Approaches to Teaching Beowulf
Editor(s): Jess B. Bessinger, Jr., Robert F. Yeager
Pages: xvii & 214 pp.
"...an extraordinarily useful and obliquely interesting book.... Essays on the cultural context, sources and analogues, orality, prosody, and feminist criticism, all by specialists with an evident commitment to good teaching, can only be helpful."
Modern Language Review
The casebound edition of this title is out of print.
During recent decades, the study of Beowulf has flourished in liberal arts colleges, community colleges, and high schools. Useful for new instructors as well as medieval scholars, this collection of twenty-eight essays suggests ways to teach the poem to undergraduate, graduate, and mixed classes, in Old English or in translation.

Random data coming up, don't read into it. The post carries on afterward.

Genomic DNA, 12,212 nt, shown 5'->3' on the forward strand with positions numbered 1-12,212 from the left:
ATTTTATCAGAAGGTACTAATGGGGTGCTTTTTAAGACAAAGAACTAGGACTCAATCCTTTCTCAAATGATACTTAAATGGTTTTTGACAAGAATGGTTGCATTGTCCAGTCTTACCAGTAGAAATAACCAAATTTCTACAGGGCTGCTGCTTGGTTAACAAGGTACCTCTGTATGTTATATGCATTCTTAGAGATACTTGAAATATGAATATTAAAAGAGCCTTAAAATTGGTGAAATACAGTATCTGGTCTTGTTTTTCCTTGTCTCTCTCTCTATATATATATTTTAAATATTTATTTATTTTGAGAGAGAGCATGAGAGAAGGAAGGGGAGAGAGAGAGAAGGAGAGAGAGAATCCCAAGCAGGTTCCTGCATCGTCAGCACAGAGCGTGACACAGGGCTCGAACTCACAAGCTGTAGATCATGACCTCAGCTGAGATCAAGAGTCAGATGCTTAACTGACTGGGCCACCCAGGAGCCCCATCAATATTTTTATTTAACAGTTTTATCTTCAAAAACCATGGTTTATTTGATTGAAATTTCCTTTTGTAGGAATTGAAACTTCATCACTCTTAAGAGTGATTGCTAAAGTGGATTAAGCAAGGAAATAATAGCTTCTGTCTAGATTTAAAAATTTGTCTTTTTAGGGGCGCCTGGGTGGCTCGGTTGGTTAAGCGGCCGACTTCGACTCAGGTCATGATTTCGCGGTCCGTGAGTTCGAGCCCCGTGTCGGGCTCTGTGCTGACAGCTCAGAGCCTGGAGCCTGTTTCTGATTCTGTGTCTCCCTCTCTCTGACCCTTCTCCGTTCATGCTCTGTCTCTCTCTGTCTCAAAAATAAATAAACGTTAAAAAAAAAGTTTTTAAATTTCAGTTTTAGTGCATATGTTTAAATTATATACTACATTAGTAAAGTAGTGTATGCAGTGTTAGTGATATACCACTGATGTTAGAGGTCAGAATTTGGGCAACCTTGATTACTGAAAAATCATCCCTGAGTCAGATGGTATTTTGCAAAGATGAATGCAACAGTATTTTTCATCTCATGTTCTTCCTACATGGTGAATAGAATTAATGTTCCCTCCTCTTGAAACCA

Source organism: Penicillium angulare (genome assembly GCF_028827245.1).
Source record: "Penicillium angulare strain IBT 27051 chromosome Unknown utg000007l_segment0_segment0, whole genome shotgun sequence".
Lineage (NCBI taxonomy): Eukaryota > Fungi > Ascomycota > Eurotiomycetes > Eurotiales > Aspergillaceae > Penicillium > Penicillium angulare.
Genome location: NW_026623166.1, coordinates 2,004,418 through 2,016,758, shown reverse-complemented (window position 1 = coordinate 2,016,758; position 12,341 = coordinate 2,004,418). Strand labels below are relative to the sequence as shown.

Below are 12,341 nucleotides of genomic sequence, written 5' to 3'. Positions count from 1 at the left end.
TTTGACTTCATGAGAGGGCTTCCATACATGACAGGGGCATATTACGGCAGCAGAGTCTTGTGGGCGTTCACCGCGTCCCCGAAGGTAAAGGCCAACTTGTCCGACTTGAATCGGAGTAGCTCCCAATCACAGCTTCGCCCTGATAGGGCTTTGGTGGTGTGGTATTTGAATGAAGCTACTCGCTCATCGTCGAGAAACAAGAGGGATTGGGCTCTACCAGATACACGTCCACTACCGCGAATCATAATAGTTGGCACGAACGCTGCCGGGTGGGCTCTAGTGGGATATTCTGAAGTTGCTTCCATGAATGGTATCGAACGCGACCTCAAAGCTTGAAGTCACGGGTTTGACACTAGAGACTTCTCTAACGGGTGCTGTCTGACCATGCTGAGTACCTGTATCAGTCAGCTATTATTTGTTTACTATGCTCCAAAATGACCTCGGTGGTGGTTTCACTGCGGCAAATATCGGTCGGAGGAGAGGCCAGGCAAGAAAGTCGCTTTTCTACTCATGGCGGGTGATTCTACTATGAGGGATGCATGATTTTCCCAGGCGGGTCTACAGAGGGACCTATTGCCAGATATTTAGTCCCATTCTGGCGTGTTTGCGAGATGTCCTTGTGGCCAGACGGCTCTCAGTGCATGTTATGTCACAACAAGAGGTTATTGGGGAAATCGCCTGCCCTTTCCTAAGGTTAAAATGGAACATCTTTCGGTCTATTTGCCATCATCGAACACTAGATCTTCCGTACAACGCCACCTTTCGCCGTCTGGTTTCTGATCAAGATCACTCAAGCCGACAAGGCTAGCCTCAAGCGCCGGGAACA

Like other books in the MLA's Approaches to Teaching World Literature series, Approaches to Teaching Beowulf is divided into two parts. The first part, "Materials," reviews the many editions and translations of Beowulf and evaluates reference works, aids to teaching, critical studies, and facsimiles. The second, "Approaches," begins with a survey of how and to whom Beowulf is taught, followed by four sections of essays on teaching the poem at specific levels of instruction. The last two sections of essays offer ideas for presenting the background of the poem (history, religion, oral tradition) and for using special approaches, such as discussing the role of women in the poem and teaching Beowulf as performance.
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